Corresponding author address: Dr. Thomas A. Jones, Cooperative Institute for Mesoscale Meteorological Studies, University of Oklahoma, 120 David L. Boren Blvd., Norman, OK 73072. E-mail: thomas.jones@noaa.gov

Abstract

This research represents the second part of a two-part series describing the development of a prototype ensemble data assimilation system for the Warn-on-Forecast (WoF) project known as the NSSL Experimental WoF System for ensembles (NEWS-e). Part I describes the NEWS-e design and results from radar reflectivity and radial velocity data assimilation for six severe weather events occurring during 2013 and 2014. Part II describes the impact of assimilating satellite liquid and ice water path (LWP and IWP, respectively) retrievals from the GOES Imager along with the radar observations. Assimilating LWP and IWP observations may improve thermodynamic conditions at the surface over the storm-scale domain through better analysis of cloud coverage in the model compared to radar-only experiments. These improvements sometimes corresponded to an improved analysis of supercell storms leading to better forecasts of low-level vorticity. This positive impact was most evident for events where convection is not ongoing at the beginning of the radar and satellite data assimilation period. For more complex cases containing significant amounts of ongoing convection, only assimilating clear-sky satellite retrievals in place of clear-air reflectivity resulted in spurious regions of light precipitation compared to the radar-only experiments. The analyzed tornadic storms in these experiments are sometimes too weak and quickly diminished in intensity in the forecasts. The lessons learned as part of these experiments should lead to improved iterations of the NEWS-e system, building on the modestly successful results described here.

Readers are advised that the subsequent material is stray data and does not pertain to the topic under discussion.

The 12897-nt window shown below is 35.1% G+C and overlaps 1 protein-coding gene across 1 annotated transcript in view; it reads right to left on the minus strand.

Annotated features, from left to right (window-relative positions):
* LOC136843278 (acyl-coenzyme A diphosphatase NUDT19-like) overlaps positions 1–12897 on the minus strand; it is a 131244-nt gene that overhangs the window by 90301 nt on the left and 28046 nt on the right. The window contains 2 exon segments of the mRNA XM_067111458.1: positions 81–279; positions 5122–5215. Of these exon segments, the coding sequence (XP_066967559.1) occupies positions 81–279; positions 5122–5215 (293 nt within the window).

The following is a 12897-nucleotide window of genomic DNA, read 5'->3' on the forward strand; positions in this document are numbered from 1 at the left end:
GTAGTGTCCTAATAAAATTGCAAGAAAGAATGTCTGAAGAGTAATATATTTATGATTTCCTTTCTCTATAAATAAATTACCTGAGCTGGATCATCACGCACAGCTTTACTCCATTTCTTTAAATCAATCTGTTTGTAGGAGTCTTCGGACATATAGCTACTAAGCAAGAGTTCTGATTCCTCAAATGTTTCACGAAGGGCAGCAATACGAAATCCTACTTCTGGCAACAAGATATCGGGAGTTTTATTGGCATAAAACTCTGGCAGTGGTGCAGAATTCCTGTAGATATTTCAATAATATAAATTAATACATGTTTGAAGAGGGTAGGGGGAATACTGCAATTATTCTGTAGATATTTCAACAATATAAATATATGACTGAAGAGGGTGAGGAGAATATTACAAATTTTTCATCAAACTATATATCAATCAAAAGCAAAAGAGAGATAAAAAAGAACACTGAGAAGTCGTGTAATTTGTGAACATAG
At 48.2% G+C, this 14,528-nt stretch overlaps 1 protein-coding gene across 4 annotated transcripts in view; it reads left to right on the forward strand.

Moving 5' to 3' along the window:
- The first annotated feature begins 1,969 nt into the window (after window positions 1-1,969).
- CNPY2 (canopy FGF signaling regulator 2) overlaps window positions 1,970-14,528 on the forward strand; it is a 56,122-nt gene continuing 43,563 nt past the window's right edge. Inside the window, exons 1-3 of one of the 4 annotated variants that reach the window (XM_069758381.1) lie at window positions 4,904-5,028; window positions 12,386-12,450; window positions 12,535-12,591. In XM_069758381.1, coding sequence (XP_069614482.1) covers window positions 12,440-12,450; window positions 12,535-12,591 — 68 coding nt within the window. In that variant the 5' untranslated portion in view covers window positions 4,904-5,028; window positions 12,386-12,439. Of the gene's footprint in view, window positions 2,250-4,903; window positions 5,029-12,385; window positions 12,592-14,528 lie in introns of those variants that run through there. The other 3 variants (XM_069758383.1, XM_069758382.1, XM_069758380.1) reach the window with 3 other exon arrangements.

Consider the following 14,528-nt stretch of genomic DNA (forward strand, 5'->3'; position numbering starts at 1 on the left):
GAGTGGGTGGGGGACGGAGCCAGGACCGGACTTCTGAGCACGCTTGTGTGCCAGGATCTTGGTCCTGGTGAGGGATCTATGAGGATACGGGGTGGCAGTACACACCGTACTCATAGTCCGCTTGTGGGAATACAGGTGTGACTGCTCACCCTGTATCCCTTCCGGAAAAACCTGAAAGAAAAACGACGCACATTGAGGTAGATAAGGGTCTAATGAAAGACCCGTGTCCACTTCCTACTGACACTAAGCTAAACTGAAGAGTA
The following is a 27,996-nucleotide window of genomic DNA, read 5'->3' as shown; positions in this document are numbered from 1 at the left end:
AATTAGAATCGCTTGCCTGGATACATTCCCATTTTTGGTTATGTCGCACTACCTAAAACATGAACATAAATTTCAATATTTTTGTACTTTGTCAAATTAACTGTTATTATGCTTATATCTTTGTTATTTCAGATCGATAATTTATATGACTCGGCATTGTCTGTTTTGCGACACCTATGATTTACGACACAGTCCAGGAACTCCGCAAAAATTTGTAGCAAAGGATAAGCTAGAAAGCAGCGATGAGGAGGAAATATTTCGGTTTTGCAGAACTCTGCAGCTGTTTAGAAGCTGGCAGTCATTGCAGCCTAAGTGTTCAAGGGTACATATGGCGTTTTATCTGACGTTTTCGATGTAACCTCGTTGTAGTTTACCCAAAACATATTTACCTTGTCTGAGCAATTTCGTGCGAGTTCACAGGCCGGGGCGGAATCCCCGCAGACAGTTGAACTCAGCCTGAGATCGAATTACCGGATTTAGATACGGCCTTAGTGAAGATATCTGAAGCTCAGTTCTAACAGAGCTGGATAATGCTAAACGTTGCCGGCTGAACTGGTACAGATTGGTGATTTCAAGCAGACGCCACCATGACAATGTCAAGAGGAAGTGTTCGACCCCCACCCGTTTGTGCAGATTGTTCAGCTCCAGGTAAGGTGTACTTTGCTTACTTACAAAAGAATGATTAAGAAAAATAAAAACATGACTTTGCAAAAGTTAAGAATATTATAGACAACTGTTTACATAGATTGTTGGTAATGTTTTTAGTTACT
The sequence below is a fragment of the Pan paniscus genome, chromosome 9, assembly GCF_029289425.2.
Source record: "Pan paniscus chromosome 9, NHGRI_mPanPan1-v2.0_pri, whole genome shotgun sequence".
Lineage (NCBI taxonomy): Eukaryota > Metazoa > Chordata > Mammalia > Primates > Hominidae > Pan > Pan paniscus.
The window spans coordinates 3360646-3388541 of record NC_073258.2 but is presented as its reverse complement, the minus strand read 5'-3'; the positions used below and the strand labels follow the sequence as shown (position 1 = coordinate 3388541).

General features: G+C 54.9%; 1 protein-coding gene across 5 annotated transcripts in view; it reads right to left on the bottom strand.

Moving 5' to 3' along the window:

Corresponding author address: Dr. Thomas A. Jones, Cooperative Institute for Mesoscale Meteorological Studies, University of Oklahoma, 120 David L. Boren Blvd., Norman, OK 73072. E-mail: thomas.jones@noaa.gov

1. Introduction